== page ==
| Quote #7
Medea: you are a born woman:
It's interesting that the word "crime" is used here. The word seems like a bit out of a contradiction as Medea says elsewhere that her devilish plan is just. Perhaps, we're to view Medea's actions as both just and unjust at the same time. This kind of paradox is typical of many tragedies.
| Quote #8
Medea: Swear by every god and godhead. […]
Medea's cunning is on full display when she makes Aegeus swear this oath. She knows that the Corinthians will hunt her no matter where she goes after she takes her revenge. Aegeus would never consent to harboring her if he knew what she planned. Now, however, he is bound by the gods to protect her no matter what.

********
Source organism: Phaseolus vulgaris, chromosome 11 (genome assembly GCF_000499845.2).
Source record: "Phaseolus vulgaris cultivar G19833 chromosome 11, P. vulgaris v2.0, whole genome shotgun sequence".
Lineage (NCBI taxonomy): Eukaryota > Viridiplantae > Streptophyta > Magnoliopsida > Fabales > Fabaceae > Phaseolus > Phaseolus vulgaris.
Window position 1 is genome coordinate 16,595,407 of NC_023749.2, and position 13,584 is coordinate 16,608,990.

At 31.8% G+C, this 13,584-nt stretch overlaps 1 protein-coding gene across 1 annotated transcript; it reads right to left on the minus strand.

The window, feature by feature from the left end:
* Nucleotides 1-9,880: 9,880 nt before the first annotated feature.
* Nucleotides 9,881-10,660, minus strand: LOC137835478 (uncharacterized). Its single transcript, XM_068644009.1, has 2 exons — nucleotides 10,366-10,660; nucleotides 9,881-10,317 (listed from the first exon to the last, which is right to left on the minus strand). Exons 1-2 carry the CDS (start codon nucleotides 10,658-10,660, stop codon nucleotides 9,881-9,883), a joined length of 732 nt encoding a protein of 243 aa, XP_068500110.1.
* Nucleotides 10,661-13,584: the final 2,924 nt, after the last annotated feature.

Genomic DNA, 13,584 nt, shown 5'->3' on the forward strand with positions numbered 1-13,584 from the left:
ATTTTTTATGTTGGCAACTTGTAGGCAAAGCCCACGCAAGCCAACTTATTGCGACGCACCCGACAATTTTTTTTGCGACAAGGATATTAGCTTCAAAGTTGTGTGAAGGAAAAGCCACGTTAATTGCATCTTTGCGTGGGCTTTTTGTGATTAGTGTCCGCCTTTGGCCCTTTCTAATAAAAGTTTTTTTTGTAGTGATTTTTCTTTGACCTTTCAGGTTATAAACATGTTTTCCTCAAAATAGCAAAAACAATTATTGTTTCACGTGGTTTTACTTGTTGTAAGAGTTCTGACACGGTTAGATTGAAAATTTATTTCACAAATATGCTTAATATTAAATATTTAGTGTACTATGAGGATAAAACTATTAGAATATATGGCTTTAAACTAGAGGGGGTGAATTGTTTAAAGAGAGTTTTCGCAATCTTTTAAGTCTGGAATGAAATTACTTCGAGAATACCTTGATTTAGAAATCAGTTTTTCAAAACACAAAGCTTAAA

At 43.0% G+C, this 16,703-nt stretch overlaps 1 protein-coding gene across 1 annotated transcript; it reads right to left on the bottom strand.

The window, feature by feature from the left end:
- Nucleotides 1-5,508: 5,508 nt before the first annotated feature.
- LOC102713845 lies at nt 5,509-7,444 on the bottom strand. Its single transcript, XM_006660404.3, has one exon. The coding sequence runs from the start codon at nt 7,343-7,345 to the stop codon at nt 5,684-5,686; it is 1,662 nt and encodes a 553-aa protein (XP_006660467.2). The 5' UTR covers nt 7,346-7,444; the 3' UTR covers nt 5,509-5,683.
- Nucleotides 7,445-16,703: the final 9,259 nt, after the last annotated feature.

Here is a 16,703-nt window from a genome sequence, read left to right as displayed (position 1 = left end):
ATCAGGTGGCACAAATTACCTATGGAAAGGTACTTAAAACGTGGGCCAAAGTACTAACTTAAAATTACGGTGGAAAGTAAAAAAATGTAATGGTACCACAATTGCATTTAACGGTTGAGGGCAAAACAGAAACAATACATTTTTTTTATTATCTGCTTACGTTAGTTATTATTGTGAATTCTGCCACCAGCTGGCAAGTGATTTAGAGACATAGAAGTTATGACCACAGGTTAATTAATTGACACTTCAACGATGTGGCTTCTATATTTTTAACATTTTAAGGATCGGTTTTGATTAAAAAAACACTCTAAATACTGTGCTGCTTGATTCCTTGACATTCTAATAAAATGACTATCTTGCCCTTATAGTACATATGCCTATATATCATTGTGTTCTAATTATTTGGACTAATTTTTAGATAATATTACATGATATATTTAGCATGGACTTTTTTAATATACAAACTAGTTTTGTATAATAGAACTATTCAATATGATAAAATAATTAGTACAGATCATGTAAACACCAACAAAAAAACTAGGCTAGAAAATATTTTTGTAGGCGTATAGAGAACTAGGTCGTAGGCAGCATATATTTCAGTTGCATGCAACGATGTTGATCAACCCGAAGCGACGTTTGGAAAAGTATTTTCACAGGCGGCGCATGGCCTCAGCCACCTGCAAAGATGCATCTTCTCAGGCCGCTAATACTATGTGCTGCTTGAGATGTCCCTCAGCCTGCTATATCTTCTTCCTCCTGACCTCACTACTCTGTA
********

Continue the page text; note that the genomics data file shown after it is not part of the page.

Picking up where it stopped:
| Quote #9
Medea: Now I can unfold to you [Chorus] my whole design:
Medea unveils her crafty plan to the Chorus, reminding us very much of a comic book super villain. The strategy of revealing one's diabolical scheme seems dubious. Doesn't it make it a lot easier for the hero to unravel the plan? Indeed, it never works out for Dr. Octopus. Spiderman always foils his wicked plots. Of course, Medea is the heroine of this play, not the villain, and her cunning scheme goes off without a hitch.